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Village Sky At Night with Brian Watkiss

Of kites and comets

Posted on April 30 2017 at 10:40:13 0 comments

Bootes

Amateur astronomer Brian Watkiss peers into the Village night sky.

Five months into the year and the Earth is tilting its head more towards the Sun (something I try to avoid) and the days are getting longer.

In fact the Sun doesn’t set until nine o’clock for most of the month, so darkness has to wait till nearly ten.

As the sky starts to darken, though, something appears in the sky even while it’s still relatively light. Look just to the left of south and not quite halfway up the sky, and Jupiter is clearly visible.

As the minutes pass by, it appears brighter and brighter till by the time it is properly dark, it dominates the sky.

When you have got the hang of where it is in the sky, you can impress your friends by pointing it out in the early twilight (my pals always happily roll their eyes around the heavens when I do this!).

A really bright waxing gibbous Moon is close by on the 7th, with full moon being on the 10th. Incidentally, there is something special about this full Moon; observe it and see if you can tell what it is.

Jupiter is, of course, the biggest planet in our Solar System – but just how big?

Well, a modern jet airliner would take about 47 hours to fly around the world (if it could) but the same aircraft would take more than 20 days to circle Jupiter.

Jupiter is sitting in amongst some bright stars at the moment, so let’s identify some of those. Just below and to the left is Spica, the brightest star in Virgo.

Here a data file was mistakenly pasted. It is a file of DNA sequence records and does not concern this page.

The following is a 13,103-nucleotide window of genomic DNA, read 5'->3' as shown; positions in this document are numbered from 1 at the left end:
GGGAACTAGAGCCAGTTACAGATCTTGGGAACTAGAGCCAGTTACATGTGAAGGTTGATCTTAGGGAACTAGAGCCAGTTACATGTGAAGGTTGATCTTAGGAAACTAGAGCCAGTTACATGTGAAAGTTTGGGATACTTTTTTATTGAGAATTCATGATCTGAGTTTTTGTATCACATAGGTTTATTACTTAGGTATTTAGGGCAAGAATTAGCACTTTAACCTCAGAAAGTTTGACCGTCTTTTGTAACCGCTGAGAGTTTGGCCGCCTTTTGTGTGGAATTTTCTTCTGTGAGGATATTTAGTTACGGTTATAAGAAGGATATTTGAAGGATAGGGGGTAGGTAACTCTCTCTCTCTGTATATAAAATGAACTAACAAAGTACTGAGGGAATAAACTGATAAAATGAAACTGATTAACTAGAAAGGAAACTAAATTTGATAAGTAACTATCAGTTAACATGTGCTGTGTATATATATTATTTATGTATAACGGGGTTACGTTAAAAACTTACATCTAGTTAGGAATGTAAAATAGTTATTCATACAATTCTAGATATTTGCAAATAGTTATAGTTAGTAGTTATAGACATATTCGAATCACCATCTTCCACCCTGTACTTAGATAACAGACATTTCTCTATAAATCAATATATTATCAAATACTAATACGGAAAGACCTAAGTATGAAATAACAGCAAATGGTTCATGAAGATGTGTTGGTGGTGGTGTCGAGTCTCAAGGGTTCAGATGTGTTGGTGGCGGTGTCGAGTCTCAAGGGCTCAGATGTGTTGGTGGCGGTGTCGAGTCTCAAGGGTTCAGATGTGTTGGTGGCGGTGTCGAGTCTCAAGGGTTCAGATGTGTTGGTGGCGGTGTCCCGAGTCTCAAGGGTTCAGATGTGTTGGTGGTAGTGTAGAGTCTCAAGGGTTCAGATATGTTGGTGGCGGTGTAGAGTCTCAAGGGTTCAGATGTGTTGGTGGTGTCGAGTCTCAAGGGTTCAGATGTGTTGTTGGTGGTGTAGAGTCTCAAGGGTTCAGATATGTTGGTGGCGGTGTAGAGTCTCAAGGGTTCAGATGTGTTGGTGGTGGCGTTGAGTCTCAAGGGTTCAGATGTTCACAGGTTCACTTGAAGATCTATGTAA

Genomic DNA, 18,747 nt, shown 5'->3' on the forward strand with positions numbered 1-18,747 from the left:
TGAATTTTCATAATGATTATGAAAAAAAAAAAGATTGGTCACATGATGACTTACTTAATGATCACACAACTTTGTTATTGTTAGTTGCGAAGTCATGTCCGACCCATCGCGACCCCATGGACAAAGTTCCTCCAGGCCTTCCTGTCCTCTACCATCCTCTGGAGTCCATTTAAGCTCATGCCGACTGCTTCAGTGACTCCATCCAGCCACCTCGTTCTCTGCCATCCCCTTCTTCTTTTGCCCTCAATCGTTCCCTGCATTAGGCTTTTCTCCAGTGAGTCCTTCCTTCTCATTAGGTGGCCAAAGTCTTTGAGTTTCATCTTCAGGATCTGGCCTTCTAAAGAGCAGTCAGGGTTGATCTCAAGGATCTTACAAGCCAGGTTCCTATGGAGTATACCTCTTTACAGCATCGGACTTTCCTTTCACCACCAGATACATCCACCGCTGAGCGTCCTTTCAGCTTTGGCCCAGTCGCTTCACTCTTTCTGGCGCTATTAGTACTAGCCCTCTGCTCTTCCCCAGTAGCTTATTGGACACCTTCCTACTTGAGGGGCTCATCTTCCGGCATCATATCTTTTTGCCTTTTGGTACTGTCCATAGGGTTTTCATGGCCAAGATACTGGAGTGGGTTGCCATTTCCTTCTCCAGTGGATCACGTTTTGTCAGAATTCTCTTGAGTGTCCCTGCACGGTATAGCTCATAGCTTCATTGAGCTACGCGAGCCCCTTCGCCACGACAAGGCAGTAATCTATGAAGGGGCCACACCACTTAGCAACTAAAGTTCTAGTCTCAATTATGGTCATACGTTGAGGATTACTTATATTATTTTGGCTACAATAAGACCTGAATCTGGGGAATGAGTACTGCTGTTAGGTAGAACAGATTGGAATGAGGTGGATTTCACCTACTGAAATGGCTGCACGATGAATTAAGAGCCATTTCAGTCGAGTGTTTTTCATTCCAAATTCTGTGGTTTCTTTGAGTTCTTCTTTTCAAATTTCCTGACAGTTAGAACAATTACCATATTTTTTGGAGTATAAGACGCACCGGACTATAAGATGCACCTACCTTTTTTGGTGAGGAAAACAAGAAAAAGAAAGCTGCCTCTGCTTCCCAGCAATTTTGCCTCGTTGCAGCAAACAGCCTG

Look for a small line of faint stars just above Jupiter for more of this constellation.

Further away to the right and higher is Regulus in Leo. A very familiar constellation, easy to make out because it does look like a lion.

At the same elevation to the left of Jupiter is the brightest star in the sky, Arcturus. This is a very odd star because although it is about 26 times as big as our Sun, it is only about twice the mass.

It is also plummeting through our galaxy at about one hundred miles per second! It probably doesn’t even belong to the Milky Way and is, literally, just passing through.

Up above Arcturus, you should be able to make out the kite-shaped constellation of Bootes to which it belongs. It doesn’t really look much like the herdsman it represents but perhaps he enjoyed a spot of kite-flying on his days off.

Behind Bootes is an enormous hole in space. This is a patch of the universe which seems to be totally empty, called the Bootes Void.

Look deep into space in any direction (with a really big telescope) and you can see galaxies, but not here. It’s no good looking for it, though; there’s nothing to see!

During the course of the month, a comet slides down the left-hand side of Bootes. This is comet C2015 V2 Johnson, not the brightest comet but it should become visible with binoculars. Worth keeping an eye on.


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